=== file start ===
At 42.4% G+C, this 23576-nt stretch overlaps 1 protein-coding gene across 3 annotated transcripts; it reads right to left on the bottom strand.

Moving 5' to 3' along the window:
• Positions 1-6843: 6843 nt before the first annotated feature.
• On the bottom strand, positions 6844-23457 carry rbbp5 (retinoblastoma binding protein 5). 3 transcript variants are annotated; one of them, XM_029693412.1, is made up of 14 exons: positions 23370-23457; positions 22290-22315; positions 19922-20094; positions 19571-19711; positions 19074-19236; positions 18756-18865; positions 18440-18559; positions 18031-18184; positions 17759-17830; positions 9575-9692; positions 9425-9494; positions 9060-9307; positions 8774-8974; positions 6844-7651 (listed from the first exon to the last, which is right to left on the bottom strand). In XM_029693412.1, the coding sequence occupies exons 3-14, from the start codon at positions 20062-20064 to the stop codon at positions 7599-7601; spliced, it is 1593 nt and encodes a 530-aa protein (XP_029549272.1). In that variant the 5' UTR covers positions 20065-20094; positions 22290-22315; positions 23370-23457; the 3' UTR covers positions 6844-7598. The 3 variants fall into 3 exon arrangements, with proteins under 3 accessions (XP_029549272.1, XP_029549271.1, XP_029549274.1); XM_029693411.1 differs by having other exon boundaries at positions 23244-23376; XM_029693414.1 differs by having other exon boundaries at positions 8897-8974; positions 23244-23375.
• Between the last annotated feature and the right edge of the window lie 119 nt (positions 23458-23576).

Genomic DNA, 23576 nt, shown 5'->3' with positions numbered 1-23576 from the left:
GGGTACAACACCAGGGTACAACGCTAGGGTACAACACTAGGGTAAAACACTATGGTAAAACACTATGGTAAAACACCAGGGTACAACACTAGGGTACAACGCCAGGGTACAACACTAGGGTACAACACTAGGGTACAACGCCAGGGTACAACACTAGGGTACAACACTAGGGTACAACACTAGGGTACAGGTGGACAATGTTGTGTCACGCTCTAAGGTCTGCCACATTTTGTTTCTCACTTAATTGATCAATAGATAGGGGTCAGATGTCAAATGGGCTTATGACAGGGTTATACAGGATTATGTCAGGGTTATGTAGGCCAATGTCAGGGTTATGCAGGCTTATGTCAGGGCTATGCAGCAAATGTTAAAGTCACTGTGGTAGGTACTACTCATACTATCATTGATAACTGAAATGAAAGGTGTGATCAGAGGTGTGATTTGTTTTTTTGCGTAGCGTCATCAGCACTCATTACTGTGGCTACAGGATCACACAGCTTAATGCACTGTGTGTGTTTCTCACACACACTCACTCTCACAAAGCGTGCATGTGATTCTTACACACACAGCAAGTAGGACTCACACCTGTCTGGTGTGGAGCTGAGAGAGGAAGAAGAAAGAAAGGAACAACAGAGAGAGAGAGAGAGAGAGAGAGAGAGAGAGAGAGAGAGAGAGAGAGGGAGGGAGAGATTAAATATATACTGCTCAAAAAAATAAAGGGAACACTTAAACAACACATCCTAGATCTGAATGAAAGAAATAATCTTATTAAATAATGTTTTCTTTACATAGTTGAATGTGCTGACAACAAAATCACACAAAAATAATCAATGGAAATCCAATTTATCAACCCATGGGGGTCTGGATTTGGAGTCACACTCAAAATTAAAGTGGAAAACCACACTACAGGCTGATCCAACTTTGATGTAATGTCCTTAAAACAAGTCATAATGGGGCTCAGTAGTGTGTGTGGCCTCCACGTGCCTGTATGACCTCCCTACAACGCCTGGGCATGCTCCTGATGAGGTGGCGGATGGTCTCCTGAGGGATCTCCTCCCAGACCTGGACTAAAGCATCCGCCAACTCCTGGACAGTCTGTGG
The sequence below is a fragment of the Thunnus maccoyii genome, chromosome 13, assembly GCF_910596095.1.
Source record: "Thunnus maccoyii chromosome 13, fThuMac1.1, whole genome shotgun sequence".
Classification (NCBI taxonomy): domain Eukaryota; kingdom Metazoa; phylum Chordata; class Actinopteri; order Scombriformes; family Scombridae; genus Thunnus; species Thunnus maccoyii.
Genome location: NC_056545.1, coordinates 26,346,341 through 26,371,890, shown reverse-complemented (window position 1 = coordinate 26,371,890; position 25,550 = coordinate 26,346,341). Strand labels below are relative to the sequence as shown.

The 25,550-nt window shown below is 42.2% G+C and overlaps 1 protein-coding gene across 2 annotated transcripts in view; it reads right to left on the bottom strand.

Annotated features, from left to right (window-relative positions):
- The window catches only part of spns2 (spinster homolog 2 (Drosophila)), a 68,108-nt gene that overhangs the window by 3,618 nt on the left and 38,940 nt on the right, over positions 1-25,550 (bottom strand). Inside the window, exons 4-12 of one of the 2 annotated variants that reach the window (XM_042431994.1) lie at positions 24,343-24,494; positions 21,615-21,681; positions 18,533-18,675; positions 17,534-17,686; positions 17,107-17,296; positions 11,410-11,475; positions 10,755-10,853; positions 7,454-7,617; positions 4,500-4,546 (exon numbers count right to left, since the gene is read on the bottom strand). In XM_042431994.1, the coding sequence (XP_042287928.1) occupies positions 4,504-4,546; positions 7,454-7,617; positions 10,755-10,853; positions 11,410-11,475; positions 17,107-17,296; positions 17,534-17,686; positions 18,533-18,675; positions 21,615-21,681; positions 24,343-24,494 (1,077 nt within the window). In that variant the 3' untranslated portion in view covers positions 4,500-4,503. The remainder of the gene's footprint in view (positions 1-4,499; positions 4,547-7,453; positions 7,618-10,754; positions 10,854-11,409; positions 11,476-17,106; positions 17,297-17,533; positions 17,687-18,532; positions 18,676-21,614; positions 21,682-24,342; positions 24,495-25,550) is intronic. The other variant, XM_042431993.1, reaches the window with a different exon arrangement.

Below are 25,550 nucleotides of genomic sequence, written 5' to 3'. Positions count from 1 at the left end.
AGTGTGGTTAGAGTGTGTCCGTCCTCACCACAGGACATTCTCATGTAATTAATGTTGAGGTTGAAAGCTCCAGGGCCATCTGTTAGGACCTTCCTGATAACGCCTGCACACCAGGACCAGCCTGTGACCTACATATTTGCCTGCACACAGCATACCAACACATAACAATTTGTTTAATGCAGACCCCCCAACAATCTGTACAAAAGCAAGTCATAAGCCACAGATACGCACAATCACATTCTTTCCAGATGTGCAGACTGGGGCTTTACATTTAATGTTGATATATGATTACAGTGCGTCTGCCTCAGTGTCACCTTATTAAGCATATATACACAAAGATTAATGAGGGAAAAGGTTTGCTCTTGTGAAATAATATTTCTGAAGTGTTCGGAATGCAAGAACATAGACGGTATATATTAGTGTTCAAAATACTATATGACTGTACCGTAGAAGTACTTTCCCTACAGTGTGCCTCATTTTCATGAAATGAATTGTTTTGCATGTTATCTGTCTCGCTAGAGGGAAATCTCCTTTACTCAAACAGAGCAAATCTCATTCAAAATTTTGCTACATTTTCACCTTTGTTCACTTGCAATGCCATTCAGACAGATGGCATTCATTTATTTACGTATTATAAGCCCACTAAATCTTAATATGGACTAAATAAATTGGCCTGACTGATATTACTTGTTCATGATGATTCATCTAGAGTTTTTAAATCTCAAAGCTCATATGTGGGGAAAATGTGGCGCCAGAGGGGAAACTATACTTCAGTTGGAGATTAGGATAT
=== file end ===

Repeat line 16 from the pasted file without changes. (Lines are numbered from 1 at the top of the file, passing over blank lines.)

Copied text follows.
AGTGTGGTTAGAGTGTGTCCGTCCTCACCACAGGACATTCTCATGTAATTAATGTTGAGGTTGAAAGCTCCAGGGCCATCTGTTAGGACCTTCCTGATAACGCCTGCACACCAGGACCAGCCTGTGACCTACATATTTGCCTGCACACAGCATACCAACACATAACAATTTGTTTAATGCAGACCCCCCAACAATCTGTACAAAAGCAAGTCATAAGCCACAGATACGCACAATCACATTCTTTCCAGATGTGCAGACTGGGGCTTTACATTTAATGTTGATATATGATTACAGTGCGTCTGCCTCAGTGTCACCTTATTAAGCATATATACACAAAGATTAATGAGGGAAAAGGTTTGCTCTTGTGAAATAATATTTCTGAAGTGTTCGGAATGCAAGAACATAGACGGTATATATTAGTGTTCAAAATACTATATGACTGTACCGTAGAAGTACTTTCCCTACAGTGTGCCTCATTTTCATGAAATGAATTGTTTTGCATGTTATCTGTCTCGCTAGAGGGAAATCTCCTTTACTCAAACAGAGCAAATCTCATTCAAAATTTTGCTACATTTTCACCTTTGTTCACTTGCAATGCCATTCAGACAGATGGCATTCATTTATTTACGTATTATAAGCCCACTAAATCTTAATATGGACTAAATAAATTGGCCTGACTGATATTACTTGTTCATGATGATTCATCTAGAGTTTTTAAATCTCAAAGCTCATATGTGGGGAAAATGTGGCGCCAGAGGGGAAACTATACTTCAGTTGGAGATTAGGATAT